7. Francois Lachance Said,

    June 24, 2004 @ 11:26 am

    Test for knee-jerk antipathy to the popular:

    breakfast food

    What kind of breakfast food do you eat? Consider that congee is perhaps exotic to the bacon and eggs crowd but yet in a different geopolitical frame quite popular. I raised the example of breakfast food because it can help exemplify the conceptual categories of the popular, the mass produced and the commodified. And these distinctions might perhaps be applied to knee-jerks: popular knee-jerks, mass produced knee-jerks and commodified knee-jerks. I can wrap my head around popular and commidified gestures (knee-jerks and head nodding) but it is the category of mass produced that doesn’t travel well from the domain of products to that of performative reactions or gestures. It’s popular — lots of people are doing it. It’s commodified – lots of people are trying to sell what lots of people are doing. It’s mass-produced — people are doing it in environments where other people can see them doing it and where commercial interests may try to get part of the action…. a zone where market forces intersect with public space. Civil society, eh?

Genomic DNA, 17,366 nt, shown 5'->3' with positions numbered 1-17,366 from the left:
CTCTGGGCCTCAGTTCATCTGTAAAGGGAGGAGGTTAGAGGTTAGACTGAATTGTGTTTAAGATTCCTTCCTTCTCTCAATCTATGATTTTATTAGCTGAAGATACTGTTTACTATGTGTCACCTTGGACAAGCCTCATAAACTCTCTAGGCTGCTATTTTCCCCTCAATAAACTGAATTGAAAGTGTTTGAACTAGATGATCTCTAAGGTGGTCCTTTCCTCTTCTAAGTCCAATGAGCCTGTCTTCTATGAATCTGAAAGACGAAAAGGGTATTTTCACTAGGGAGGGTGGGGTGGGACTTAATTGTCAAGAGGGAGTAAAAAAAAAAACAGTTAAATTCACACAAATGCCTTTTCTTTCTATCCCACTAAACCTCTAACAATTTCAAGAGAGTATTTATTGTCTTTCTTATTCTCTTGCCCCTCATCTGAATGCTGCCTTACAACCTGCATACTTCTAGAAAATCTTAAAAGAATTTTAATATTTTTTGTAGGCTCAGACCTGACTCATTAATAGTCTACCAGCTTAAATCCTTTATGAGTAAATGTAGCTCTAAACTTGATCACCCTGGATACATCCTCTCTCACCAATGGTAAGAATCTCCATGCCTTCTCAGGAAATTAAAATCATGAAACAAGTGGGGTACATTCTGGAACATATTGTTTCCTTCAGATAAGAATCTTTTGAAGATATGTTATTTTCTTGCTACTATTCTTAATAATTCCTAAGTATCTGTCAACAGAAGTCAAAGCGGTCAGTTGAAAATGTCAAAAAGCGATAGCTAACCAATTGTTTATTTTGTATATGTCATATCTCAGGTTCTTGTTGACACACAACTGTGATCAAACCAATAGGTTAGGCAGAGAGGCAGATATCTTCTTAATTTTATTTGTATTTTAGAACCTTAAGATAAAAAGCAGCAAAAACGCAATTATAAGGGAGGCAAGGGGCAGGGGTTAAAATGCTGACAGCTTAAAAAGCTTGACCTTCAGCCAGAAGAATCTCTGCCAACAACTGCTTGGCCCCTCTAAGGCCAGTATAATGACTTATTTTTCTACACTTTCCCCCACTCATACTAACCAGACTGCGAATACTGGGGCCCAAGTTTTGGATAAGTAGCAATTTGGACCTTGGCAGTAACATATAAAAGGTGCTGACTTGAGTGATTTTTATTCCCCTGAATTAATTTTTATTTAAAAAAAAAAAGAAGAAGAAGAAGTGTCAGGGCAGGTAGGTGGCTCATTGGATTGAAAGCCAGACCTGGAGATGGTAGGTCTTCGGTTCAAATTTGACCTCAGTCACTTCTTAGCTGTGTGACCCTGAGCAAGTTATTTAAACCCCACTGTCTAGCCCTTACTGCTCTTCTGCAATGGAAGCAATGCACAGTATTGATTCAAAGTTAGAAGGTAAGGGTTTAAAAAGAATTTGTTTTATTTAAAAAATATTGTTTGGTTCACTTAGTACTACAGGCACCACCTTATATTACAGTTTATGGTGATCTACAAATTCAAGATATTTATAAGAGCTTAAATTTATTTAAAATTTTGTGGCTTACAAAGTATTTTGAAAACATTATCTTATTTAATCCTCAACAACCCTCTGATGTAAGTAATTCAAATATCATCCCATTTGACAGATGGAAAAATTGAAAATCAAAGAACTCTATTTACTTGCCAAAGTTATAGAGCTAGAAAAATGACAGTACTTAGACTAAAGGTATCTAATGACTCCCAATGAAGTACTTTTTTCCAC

Breakfast food coopted by commerical interests.
    Breakfast food resacralized by daily ritual.
    Someday you just want to fast.

  8. Anjali Said,

    June 24, 2004 @ 1:05 pm

    I guess I don’t see how moveon type actions (framing the movie with a “how can i use this information”) would prevent genuine critical discussions of the film. I think it’s extremely important to have critical dialogue about the film, and perhaps these house parties will provide a space to do so (obviously there may be some hostility to any criticism of the documentary by die-hards who don’t want to hear criticism at a hosue party, but there’s still space for criticism).

    It’s up to groups of people and individuals to critically look at the documentary. The only thing that’s different in this case, is that instead of having viewers watch a documentary about something tragic and then go home to be depressed or disempowered to do something about it, moveon’s capturing people as they see the film and turning thinking into action.